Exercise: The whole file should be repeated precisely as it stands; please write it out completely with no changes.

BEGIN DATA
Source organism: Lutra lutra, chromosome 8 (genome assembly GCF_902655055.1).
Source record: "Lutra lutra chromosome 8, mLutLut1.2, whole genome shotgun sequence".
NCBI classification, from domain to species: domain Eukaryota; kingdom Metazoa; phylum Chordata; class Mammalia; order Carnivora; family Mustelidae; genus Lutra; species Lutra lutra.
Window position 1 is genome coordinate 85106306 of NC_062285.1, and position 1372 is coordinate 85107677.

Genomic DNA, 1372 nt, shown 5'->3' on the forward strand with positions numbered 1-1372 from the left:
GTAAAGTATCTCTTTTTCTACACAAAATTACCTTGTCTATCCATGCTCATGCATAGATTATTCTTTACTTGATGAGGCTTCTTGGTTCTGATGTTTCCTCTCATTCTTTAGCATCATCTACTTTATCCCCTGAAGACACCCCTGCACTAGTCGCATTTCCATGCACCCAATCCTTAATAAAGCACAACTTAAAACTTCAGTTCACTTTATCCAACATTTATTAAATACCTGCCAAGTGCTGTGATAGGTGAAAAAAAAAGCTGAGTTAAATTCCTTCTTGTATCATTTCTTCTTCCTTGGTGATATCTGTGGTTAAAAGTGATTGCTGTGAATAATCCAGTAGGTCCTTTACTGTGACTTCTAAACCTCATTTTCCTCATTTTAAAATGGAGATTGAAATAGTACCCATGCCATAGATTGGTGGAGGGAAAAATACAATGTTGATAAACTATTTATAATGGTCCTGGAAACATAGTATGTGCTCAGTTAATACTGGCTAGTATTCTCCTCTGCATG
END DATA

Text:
Source organism: Lutra lutra, chromosome 8 (genome assembly GCF_902655055.1).
Source record: "Lutra lutra chromosome 8, mLutLut1.2, whole genome shotgun sequence".
NCBI classification, from domain to species: domain Eukaryota; kingdom Metazoa; phylum Chordata; class Mammalia; order Carnivora; family Mustelidae; genus Lutra; species Lutra lutra.
Window position 1 is genome coordinate 85106306 of NC_062285.1, and position 1372 is coordinate 85107677.

Genomic DNA, 1372 nt, shown 5'->3' on the forward strand with positions numbered 1-1372 from the left:
GTAAAGTATCTCTTTTTCTACACAAAATTACCTTGTCTATCCATGCTCATGCATAGATTATTCTTTACTTGATGAGGCTTCTTGGTTCTGATGTTTCCTCTCATTCTTTAGCATCATCTACTTTATCCCCTGAAGACACCCCTGCACTAGTCGCATTTCCATGCACCCAATCCTTAATAAAGCACAACTTAAAACTTCAGTTCACTTTATCCAACATTTATTAAATACCTGCCAAGTGCTGTGATAGGTGAAAAAAAAAGCTGAGTTAAATTCCTTCTTGTATCATTTCTTCTTCCTTGGTGATATCTGTGGTTAAAAGTGATTGCTGTGAATAATCCAGTAGGTCCTTTACTGTGACTTCTAAACCTCATTTTCCTCATTTTAAAATGGAGATTGAAATAGTACCCATGCCATAGATTGGTGGAGGGAAAAATACAATGTTGATAAACTATTTATAATGGTCCTGGAAACATAGTATGTGCTCAGTTAATACTGGCTAGTATTCTCCTCTGCATG